“The two biggest sources of emissions are transportation, so our cars, and our buildings,” he said. Janz explained that buildings need to be deep energy retrofitted, “so that they’re not belching carbon, heat, and pollution into the atmosphere.”
Janz added that his two key priorities were better transit, and more accessibility for active transportation, such as bike lanes, saying that “those are both transportation and climate priorities.
Councillor Andrew Knack said that the LRT system is key to increasing ridership in the city, so that Edmontonians can choose to take the LRT rather than their car.
“Having a proper LRT system that allows you to get to almost any major post-secondary institution in our city, I think, is the best way you’re going to get people to become long-term transit users,” Knack said.
In order to improve transit for post-secondary students, Knack thinks that having one streamlined system, investing in On Demand Transit, and increasing the frequency of conventional buses “will make it easier for post-secondary students to attend.”
Regarding the proposed operating budget and its recommendations for transit, Knack said that the proposed budget “[did] not greatly align” with councillors and the platforms they ran on.
“We need immediate actions to improve the safety of public transit,” UASU vice-president external says
In terms of transit safety for students, Councillor Erin Rutherford said that investments have been made in a transit safety plan.
“We need to continue making progress that will have an impact on students, and [allow] them to be comfortable on transit,” Rutherford said.
Christian Fotang, Students’ Union (UASU) vice-president (external), said that 73 per cent of U of A students take public transit to campus, according to a recent UASU survey.
“Many students have expressed concern with incidents of explicit sexual harassment; witnessing violence; routes, commute length, and transit frequency; feeling unsafe around unhoused people, garbage, and drug paraphernalia in transit stations,” Fotang said in a statement provided to The Gateway.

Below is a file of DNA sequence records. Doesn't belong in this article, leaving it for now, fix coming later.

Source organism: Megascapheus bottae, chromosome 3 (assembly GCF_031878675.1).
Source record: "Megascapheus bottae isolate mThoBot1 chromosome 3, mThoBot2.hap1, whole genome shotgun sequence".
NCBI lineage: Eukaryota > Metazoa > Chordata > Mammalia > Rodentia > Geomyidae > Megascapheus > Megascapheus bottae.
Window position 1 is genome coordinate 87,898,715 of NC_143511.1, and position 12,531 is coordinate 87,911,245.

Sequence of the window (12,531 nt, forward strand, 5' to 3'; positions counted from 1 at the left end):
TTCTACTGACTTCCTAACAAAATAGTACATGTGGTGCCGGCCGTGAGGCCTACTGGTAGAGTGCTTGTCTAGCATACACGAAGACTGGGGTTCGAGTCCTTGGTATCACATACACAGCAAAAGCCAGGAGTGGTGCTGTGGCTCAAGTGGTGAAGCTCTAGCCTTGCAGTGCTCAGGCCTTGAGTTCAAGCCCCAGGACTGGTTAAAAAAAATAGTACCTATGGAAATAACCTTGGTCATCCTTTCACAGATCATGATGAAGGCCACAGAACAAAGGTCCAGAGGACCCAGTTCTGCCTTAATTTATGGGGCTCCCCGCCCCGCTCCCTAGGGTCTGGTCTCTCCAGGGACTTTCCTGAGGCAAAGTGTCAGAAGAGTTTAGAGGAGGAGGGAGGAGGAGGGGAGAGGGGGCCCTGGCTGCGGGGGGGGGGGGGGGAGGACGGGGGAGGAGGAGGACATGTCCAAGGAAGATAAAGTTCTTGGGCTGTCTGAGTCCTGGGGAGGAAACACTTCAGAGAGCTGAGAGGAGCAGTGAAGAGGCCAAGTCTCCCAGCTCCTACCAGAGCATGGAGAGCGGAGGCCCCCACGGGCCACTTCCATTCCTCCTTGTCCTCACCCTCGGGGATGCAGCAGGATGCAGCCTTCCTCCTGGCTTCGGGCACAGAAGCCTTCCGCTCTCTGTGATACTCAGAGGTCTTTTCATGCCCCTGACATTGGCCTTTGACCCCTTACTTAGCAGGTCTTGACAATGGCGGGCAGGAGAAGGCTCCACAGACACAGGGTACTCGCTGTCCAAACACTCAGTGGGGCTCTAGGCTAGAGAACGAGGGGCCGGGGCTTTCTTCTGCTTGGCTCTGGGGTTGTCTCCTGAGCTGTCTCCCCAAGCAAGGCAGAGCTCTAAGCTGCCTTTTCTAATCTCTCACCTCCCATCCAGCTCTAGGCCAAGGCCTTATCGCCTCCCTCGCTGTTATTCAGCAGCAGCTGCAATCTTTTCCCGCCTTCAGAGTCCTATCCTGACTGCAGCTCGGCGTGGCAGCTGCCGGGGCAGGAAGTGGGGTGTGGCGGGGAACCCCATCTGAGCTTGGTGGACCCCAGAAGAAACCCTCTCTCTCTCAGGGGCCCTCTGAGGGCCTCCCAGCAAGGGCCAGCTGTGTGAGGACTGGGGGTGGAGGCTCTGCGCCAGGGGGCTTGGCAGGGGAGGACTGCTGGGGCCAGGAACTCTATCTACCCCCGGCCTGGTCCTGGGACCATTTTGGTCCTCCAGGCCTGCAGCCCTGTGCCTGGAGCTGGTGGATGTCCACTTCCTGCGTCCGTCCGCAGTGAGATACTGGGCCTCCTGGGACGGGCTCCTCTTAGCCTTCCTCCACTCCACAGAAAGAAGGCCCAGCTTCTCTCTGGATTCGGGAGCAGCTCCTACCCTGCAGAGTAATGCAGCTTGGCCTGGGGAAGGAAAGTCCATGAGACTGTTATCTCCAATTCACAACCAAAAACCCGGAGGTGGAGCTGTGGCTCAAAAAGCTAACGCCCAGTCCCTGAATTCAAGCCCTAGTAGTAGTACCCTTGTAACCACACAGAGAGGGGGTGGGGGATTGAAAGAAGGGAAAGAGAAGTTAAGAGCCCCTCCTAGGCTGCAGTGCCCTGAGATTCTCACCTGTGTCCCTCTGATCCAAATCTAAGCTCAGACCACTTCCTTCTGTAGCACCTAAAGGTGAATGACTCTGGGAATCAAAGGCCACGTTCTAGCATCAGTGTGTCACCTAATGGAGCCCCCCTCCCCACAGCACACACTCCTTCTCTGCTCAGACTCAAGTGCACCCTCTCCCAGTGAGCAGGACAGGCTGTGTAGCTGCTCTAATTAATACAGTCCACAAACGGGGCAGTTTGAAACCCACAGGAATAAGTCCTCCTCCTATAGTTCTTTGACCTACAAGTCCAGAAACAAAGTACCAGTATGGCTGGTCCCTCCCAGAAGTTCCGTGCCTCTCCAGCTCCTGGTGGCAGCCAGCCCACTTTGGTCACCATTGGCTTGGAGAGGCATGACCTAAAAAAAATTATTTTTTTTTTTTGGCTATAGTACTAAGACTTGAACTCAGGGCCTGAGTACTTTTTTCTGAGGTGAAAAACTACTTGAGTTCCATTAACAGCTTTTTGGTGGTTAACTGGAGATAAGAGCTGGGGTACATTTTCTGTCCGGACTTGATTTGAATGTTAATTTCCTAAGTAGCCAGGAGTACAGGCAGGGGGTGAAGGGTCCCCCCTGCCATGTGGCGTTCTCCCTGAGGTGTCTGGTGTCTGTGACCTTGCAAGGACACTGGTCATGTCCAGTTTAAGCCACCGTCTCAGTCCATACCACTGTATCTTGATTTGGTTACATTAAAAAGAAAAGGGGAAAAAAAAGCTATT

“That is why [the UASU’s] priority has been advocating for city council to make short and long-term investments needed to address this issue … we need immediate actions to improve the safety of public transit, and we need a budget that reflects this issue as a priority.”
New motions passed for climate, regional transit plan derailed
During deliberations, council introduced and passed motions towards climate action projects, including $53 million toward creating deep energy retrofits for city facilities — which will allow buildings to release less emissions — and $11.2 million toward buying emission-neutral city vehicles.
Council also approved adding $100 million to the budget for a city-wide bike plan, which will implement more bike lanes and multi-use paths.
“This is a great step for affordability, sustainability, and safety for our whole city,” Janz said in a statement provided to The Gateway. “It only costs 0.1 per cent of next year’s tax increase, but has the potential to save everyone money … this is a small investment now, but a big step towards meeting our climate goals.”
Other projects, however, did not make it into the final budget. Knack sits on the Edmonton Metropolitan Transit Services Commission (EMTSC) as a council representative, and his motion for the budget to annually fund EMTSC $13 million was not passed.
If it had passed, the funding would have gone towards a regional public transit plan connecting Edmonton, Fort Saskatchewan, Spruce Grove, Stony Plain, St. Albert, Leduc, Beaumont, and Devon. In a statement provided to The Gateway, Knack said he is “concerned about the long-term impact to Edmontonians and those living in the region.”
“After spending close to a decade working on the creation of a regional transit system, we will continue to have a scattered approach to providing transit across the region.”